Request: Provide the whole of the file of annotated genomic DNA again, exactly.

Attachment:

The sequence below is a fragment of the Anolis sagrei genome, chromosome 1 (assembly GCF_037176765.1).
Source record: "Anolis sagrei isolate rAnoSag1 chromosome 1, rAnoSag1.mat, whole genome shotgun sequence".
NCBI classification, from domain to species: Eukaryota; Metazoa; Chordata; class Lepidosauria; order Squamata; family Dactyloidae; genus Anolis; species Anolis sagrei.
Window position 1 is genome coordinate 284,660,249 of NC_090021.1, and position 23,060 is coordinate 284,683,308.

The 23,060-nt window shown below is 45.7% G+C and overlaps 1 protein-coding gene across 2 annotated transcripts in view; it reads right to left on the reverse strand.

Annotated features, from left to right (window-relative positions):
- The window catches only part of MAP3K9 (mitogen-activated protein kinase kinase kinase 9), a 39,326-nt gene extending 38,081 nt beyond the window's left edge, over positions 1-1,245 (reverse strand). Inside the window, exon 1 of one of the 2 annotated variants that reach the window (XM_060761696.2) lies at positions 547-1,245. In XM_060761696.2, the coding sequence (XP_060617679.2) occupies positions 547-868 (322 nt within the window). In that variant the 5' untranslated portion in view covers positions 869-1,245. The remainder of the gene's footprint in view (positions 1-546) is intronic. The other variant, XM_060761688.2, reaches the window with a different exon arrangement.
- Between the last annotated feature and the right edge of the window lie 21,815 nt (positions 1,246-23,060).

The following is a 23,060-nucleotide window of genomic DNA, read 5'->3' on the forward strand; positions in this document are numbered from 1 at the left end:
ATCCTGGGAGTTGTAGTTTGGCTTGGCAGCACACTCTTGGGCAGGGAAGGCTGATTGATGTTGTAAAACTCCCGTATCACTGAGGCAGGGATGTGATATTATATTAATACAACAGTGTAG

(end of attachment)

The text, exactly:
The sequence below is a fragment of the Anolis sagrei genome, chromosome 1 (assembly GCF_037176765.1).
Source record: "Anolis sagrei isolate rAnoSag1 chromosome 1, rAnoSag1.mat, whole genome shotgun sequence".
NCBI classification, from domain to species: Eukaryota; Metazoa; Chordata; class Lepidosauria; order Squamata; family Dactyloidae; genus Anolis; species Anolis sagrei.
Window position 1 is genome coordinate 284,660,249 of NC_090021.1, and position 23,060 is coordinate 284,683,308.

The 23,060-nt window shown below is 45.7% G+C and overlaps 1 protein-coding gene across 2 annotated transcripts in view; it reads right to left on the reverse strand.

Annotated features, from left to right (window-relative positions):
- The window catches only part of MAP3K9 (mitogen-activated protein kinase kinase kinase 9), a 39,326-nt gene extending 38,081 nt beyond the window's left edge, over positions 1-1,245 (reverse strand). Inside the window, exon 1 of one of the 2 annotated variants that reach the window (XM_060761696.2) lies at positions 547-1,245. In XM_060761696.2, the coding sequence (XP_060617679.2) occupies positions 547-868 (322 nt within the window). In that variant the 5' untranslated portion in view covers positions 869-1,245. The remainder of the gene's footprint in view (positions 1-546) is intronic. The other variant, XM_060761688.2, reaches the window with a different exon arrangement.
- Between the last annotated feature and the right edge of the window lie 21,815 nt (positions 1,246-23,060).

The following is a 23,060-nucleotide window of genomic DNA, read 5'->3' on the forward strand; positions in this document are numbered from 1 at the left end:
ATCCTGGGAGTTGTAGTTTGGCTTGGCAGCACACTCTTGGGCAGGGAAGGCTGATTGATGTTGTAAAACTCCCGTATCACTGAGGCAGGGATGTGATATTATATTAATACAACAGTGTAG